In the midst of all of the cautious suggestions of “good news” in New York City as the pandemic appears to have reached a plateau, other places are only now starting to ramp up toward critical levels where their health care services are being overwhelmed. One such hotspot is in Massachusetts, where Boston Medical Center’s ICU is overflowing with patients and it’s getting hard to find a ventilator for those in the direst straits. The Boston Globe reported that some ambulances headed for the hospital were temporarily diverted to other facilities over the weekend because there were simply no critical care beds available.
Bracing for the worst, the state government announced that it was developing and issuing new guidelines as to how scarce resources will be prioritized. Described as a “gut-wrenching” decision, hospitals that run short of ventilators and other critical care equipment and supplies will need to assign a score to each patient based on how likely they are to survive. The people with the best scores will get the best care while others may be left to… you get the picture. (Boston Globe)
The guidance, which is not mandatory, asks hospitals to assign patients a score that gives preference to healthier patients who have a greater chance of surviving their illness, and living longer overall. It gives additional preference to medical personnel who are vital to treating others, and to women further along in pregnancy. In the event of tie scores, younger patients are given priority.
“There is a great sense of urgency,” said Dr. Robert Truog, director of the Center for Bioethics at Harvard Medical School and a pediatric intensivist who was part of the group that helped develop the guidelines. “We realize this all needs to be in place soon. It’s very important to have current guidelines that provide very concrete advice to hospitals about how to allocate these resources.”
State officials asked a small number of physicians and bioethicists from hospitals across Massachusetts, including Truog, to develop detailed recommendations for allocating ventilators and intensive care beds, which the group did over the weekend of March 27 to 29.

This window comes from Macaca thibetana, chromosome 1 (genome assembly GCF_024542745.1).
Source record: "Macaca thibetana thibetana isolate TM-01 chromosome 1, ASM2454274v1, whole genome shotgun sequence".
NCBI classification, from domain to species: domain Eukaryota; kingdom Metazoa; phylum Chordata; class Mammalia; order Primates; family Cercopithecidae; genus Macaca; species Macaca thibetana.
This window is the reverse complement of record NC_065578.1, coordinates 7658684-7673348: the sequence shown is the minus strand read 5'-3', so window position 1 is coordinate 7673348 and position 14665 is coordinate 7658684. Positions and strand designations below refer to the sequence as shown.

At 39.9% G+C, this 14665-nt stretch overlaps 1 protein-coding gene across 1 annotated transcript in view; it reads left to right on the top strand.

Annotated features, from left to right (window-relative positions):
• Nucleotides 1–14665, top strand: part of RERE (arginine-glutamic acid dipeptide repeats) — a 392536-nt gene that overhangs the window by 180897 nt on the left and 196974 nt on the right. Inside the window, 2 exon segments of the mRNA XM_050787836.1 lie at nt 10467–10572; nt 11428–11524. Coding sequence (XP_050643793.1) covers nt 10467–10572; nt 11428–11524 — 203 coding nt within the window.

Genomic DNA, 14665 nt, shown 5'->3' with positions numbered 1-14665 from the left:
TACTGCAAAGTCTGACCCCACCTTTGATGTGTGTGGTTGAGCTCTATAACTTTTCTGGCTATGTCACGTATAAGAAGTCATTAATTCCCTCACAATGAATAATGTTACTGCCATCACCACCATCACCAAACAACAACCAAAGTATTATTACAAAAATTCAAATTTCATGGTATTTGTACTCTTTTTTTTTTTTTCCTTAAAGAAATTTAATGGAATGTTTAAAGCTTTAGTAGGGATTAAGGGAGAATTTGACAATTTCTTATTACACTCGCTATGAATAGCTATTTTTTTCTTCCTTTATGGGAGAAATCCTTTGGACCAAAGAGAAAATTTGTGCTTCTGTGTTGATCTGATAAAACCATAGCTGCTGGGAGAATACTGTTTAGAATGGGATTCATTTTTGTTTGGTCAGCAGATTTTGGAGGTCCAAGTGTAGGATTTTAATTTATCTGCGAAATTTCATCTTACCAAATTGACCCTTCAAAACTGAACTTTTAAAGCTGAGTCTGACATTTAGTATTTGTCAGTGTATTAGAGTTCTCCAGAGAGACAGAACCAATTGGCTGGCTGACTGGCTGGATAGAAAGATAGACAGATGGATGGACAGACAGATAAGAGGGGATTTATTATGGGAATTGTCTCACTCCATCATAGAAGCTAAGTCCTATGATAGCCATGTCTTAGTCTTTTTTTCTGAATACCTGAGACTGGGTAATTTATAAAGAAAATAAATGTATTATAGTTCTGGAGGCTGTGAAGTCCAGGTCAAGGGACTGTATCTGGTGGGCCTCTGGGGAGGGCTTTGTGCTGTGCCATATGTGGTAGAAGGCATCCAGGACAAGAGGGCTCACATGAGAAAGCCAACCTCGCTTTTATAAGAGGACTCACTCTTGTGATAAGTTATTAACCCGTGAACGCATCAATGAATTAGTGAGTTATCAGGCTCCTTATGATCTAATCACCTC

As described above, there are some special cases and exceptions in the rationing game. If you are a worker in the healthcare field you will automatically receive a high score. Pregnant women can also go to the head of the line. But beyond that, the prioritization works pretty much as you would expect. If you are younger and generally healthier, with a greater expectation of surviving the worst the novel coronavirus can dish out, you’ll be prioritized for a ventilator and other critical care equipment. If you are older or have other, underlying health problems complicating your situation, you’ll be closer to the end of the line.
Some of the exceptions make sense in a brutal sort of way. Perhaps all of them do. You need your healthcare workers to survive in the largest numbers possible during a pandemic like this, otherwise, there won’t be enough people to operate the equipment and you’ll lose more patients anyway. And using the equipment for someone with a higher likelihood of dying while a person who might readily be saved is gasping for breath isn’t logical. And please keep in mind that I say this as a person in his sixties with a history of previous respiratory problems, so I’ll probably be assigned a pretty low score.
But even if there is a sort of brutal “logic” to all of this, it’s also worth keeping in mind that these sorts of guidelines are describing rationing, plain and simple. People who talk about socialized healthcare, Medicare for All and similar systems should be familiar with the idea. Also, the people pointing to Canada’s “free” healthcare system should be aware that rationing is the rule of the day there.
Under any of these systems, if you are sick you may be facing a long wait before you can see a doctor. And if there are others who are “prioritized” ahead of you, well… best of luck. If nothing else, hopefully, your family will qualify for a free state funeral.